By Amanda Maine, J.D.
The American Bar Association recently hosted a webinar where panelists outlined recent federal court decisions on insider trading laws and their possible implications for the future. The webinar featured a discussion on the Second Circuit’s ruling in U.S. v. Newman and cases that followed that have spawned debate about the current state of insider trading law in the U.S.
Newman and Salman. Moderator Antonia Apps of Milbank Tweed discussed the Second Circuit’s 2013 Newman decision, which upended the prevailing theory of what a “personal benefit” is under Dirks. Dirks, Apps explained, was the origin of the personal benefit test. The language seized upon in Dirks by the Newman panel involved a “trading relative or friend.” In the Newman decision, the court tried to narrow the scope of a personal benefit for proving insider trading liability, stating that “to the extent Dirks suggests that a personal benefit may be inferred from a personal relationship between the tipper and tippee … such an inference is impermissible in the absence of proof of a meaningfully close personal relationship that generates an exchange that is objective, consequential, and represents at least a potential gain of a pecuniary or similarly valuable nature.”
Carl Loewenson, Jr. of Morrison & Foerster turned the discussion to U.S. v. Salman. The Ninth Circuit had upheld the defendant’s insider trading conviction in an opinion written by Southern District of New York District Judge Jed Rakoff (sitting by designation), who Loewenson quipped “has a way of appearing on an awful lot of insider trading cases.” The Supreme Court affirmed the conviction, but Loewenson noted that the Court’s ruling was quite narrow. Deferring to Dirks, the unanimous opinion felt that the language in Dirks mentioning a “trading relative” was sufficient to resolve the case at hand. While the government had tried to use the Salman case as a challenge to Newman, the court rejected this approach in favor of a much narrower ruling, Loewenson advised.
Martoma. U.S. v Martoma brought up the issue of when tipping a perfect stranger crosses the line to legal liability, Apps said. The issue can end up in ridiculous hypotheticals, but those are just part of the discussions that make up the dialogue on what is a “personal benefit.” The jury in Martoma had found the defendant guilty, but Martoma later appealed because the jury instructions were given prior to the Newman decision. Martoma’s argument was based on the Newman-inspired personal benefit test; however, the Second Circuit panel held that the Salman decision had effectively overruled the Newman personal benefit test. Judge Pooler penned a strong dissent, and following an en banc hearing, the Second Circuit ruled that its prior decision had gone too far and that the personal benefit test articulated in Newman was not overruled by Salman—although it still upheld Martoma’s criminal conviction. Martoma has recently filed with the Supreme Court a petition for certiorari.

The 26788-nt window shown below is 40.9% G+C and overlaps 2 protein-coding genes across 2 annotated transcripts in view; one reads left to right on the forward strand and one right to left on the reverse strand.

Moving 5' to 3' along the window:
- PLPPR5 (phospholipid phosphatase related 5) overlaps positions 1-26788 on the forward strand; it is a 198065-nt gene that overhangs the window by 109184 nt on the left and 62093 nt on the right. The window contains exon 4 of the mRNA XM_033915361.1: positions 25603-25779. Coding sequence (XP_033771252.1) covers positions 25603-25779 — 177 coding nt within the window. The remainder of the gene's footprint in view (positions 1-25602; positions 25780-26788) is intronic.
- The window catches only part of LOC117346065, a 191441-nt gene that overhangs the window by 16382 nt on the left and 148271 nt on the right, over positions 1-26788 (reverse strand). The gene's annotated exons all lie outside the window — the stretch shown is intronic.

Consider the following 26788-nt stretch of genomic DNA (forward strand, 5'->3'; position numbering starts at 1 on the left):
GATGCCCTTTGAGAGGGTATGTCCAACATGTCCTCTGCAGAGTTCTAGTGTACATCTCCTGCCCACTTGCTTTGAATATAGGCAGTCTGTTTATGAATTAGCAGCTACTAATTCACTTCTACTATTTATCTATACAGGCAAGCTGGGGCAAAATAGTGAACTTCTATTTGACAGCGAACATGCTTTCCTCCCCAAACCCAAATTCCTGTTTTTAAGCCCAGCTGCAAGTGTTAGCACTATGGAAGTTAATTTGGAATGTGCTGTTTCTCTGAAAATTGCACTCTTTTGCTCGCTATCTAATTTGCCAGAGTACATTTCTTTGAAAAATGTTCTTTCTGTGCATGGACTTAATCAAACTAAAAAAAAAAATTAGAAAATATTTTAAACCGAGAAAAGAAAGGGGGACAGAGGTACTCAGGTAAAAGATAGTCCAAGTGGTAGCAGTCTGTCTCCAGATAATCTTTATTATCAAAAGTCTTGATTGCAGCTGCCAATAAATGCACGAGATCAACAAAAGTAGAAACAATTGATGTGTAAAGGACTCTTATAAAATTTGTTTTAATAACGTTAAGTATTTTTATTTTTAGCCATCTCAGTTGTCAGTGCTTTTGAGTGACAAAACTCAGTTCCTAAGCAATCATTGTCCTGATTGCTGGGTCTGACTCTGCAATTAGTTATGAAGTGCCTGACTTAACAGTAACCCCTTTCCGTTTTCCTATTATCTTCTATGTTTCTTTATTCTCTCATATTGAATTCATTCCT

Now and beyond. Ruti Smithline of Morrison & Foerster used U.S. v. Blaszczak to illustrate the convoluted nature of the current state of insider trading law. Smithline noted that the defendant had been charged with both Title 15 securities fraud and Title 18 securities fraud. The jury instructions for the Title 15 charges took 20 pages of transcripts and presented the jury with 10 specific issues to address, including the tipper’s breach of duty and expectation of a personal benefit. In contrast, Smithline said, the jury instructions for the Title 18 charges took only four pages and did not include elements of liability such as breach of duty and personal benefit. The result: verdicts of not guilty on all Title 15 counts and guilty on all four Title 18 fraud counts.
Responding to the question “Where do we go from here?” on insider trading law, Loewenson harkened back to the Dirks opinion, which he said may have predicted the current state of affairs when it stated that determining what a personal benefit is will not always be easy for the courts. He also namechecked Judge Rakoff again, quoting him as saying, “The crime of insider trading is a straightforward concept that some courts have somehow managed to complicate.” Loewenson slyly added that by “some courts,” Rakoff probably meant the Second Circuit. Between Newman, Martoma, and Martoma, it is difficult to determine what the law is. “The Second Circuit’s efforts to untangle these concepts of personal benefit and meaningfully close personal friendship is like trying to count the angels dancing on the head of a pin,” Loewenson remarked.